in this common bond.
And that is what happened. The homeowners did write letters, and the agency received them respectfully, despite its track record of unresponsiveness to community input. The outcome was that homeowners were given some choices in the fence design, as well as the option to purchase gate access to the park if they wished. Everybody was happy, and the beautiful park continues to be widely used by many, from both within and outside the neighborhood. The ideas that brought resolution to this local issue illustrate how answers may be found to larger problems.
The idea that there is one governing God, one governing Mind, is fundamental to the teachings of Christian Science. The prayerful affirmation that there is one Mind doesn’t mean papering over human opinions or tolerating extreme ones, or that everyone thinks the same thoughts or reasons the same way. But it does have a way of lessening self-will, softening reactions, and deflating rhetoric so that commonalities and solutions can emerge.
Jesus talked about taking the “beam” out of one’s own eye before trying to take the “mote,” or speck, out of the eye of another (see Matthew 7:5 ). Cultivating and expressing Godlike qualities, such as humility, stillness, and patience, often allows us not only to feel better about ourselves but also to see a brother, a sister, or a neighbor the way God sees him or her—as God’s spiritual image and likeness. This uplifting of our thought to God’s point of view, to seeing what we all truly are as His children, brings healing and makes better our own character and that of others. Practicing the Golden Rule—doing unto others as you would wish them to do unto you—is central to the practical ethics of Jesus (see Matthew 7:12 ) as well as to many other religious and ethical systems. And this brings greater civility and respect to political discussions, whether between friends or on a national level.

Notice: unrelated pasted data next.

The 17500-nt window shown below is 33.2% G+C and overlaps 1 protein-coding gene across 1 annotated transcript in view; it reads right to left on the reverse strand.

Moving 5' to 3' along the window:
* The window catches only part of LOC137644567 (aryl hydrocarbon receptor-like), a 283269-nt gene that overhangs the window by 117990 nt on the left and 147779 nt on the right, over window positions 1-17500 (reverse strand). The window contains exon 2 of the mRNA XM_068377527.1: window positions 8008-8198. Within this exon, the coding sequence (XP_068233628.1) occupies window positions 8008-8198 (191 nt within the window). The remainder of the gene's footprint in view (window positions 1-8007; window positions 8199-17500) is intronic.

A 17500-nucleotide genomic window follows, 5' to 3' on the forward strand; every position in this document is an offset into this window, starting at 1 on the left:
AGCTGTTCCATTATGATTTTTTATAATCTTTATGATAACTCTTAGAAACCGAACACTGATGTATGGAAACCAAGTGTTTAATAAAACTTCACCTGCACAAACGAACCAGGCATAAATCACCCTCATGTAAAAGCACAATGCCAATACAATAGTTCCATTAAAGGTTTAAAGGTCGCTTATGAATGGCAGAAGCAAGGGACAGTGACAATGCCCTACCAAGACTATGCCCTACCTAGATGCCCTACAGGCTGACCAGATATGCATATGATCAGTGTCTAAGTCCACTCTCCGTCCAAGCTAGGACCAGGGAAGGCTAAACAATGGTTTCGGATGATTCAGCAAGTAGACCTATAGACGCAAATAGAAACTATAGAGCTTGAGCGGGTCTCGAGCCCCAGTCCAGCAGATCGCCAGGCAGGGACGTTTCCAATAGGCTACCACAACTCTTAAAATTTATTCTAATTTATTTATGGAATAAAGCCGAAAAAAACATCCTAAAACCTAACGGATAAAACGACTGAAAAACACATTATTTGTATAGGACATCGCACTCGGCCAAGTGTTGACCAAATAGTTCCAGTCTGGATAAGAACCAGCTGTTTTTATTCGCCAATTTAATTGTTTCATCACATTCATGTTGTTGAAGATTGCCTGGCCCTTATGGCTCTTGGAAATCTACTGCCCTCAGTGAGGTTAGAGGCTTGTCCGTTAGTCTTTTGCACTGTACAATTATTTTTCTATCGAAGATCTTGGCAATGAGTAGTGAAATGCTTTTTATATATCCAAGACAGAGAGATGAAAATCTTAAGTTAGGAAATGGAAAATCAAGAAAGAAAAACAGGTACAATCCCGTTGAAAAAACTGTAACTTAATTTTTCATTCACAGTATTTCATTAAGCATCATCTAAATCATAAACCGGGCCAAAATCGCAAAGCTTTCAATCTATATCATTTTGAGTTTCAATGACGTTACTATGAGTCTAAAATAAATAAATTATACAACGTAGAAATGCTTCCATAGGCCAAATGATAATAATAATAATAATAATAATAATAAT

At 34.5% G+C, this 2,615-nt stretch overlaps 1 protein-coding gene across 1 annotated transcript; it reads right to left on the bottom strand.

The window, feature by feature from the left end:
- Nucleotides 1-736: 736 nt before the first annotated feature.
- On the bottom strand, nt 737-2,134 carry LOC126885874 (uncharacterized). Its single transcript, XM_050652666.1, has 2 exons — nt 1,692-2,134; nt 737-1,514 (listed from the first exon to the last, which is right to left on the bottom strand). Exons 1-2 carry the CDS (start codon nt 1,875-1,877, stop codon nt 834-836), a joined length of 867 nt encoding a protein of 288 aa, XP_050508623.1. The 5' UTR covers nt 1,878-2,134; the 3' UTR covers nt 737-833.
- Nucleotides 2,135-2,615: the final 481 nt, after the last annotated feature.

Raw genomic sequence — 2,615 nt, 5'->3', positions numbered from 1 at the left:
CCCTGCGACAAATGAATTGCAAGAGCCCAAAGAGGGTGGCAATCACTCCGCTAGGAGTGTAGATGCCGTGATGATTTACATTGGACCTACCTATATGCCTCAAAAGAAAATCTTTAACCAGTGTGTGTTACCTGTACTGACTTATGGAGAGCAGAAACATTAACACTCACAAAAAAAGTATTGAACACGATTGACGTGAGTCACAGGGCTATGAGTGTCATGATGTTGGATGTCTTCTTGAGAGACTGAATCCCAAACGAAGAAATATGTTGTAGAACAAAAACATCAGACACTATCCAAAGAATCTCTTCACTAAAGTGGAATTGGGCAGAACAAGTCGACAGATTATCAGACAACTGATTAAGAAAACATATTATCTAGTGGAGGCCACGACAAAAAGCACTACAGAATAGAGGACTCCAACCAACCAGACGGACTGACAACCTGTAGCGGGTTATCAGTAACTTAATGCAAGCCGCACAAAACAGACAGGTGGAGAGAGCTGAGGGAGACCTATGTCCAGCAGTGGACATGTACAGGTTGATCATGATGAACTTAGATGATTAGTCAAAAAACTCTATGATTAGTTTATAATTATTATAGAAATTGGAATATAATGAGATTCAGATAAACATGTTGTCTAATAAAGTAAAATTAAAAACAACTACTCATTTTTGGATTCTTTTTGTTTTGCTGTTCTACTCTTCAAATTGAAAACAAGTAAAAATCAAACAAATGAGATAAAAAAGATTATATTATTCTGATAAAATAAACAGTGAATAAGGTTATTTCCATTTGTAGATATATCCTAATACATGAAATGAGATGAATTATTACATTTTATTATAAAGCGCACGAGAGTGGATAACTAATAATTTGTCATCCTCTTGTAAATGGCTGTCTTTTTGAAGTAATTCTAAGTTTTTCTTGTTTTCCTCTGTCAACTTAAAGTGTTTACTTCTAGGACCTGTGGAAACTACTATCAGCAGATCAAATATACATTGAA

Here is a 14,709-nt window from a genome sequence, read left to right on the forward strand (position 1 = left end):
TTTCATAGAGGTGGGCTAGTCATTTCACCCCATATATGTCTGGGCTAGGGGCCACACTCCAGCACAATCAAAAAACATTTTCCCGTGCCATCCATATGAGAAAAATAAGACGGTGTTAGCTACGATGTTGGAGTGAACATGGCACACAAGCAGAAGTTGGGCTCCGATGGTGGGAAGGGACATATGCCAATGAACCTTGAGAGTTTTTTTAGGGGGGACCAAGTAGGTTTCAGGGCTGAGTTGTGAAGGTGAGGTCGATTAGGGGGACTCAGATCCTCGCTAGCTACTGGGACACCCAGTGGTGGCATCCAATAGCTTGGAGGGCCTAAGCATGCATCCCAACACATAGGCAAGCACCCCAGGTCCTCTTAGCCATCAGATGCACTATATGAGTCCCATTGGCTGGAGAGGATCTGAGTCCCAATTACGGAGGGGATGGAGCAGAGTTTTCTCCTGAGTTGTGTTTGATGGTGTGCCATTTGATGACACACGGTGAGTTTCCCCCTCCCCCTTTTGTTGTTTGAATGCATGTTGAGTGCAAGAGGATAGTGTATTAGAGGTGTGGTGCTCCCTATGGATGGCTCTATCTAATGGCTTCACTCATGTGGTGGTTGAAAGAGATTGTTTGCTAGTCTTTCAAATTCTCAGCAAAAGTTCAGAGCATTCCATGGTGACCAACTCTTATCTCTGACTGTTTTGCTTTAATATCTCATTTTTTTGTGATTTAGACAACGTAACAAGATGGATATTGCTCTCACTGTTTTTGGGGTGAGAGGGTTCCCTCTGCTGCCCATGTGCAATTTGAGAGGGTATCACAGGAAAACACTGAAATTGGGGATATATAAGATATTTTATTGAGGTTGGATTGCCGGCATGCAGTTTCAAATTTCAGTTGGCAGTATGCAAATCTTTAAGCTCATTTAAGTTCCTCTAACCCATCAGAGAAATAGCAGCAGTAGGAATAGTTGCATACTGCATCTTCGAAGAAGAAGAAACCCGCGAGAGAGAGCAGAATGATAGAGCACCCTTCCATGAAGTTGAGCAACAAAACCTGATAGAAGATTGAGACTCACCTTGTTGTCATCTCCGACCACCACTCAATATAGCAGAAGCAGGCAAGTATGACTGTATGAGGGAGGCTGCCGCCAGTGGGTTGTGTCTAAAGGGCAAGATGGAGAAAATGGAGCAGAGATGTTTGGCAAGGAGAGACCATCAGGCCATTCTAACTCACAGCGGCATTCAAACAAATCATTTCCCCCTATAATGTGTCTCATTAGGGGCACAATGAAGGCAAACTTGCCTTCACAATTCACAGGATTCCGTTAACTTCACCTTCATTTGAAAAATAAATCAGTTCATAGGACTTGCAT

It’s normal that there be different views about how to solve problems and advance society. And sometimes political opinions are so extreme as to inflame anger, fear, and seemingly irreparable division. But the more we let the divine Mind inspire and guide us, the more those extremes are subdued, the more there is a coming together behind ideas that are truly inspired, and the more we experience friendship and our common humanity.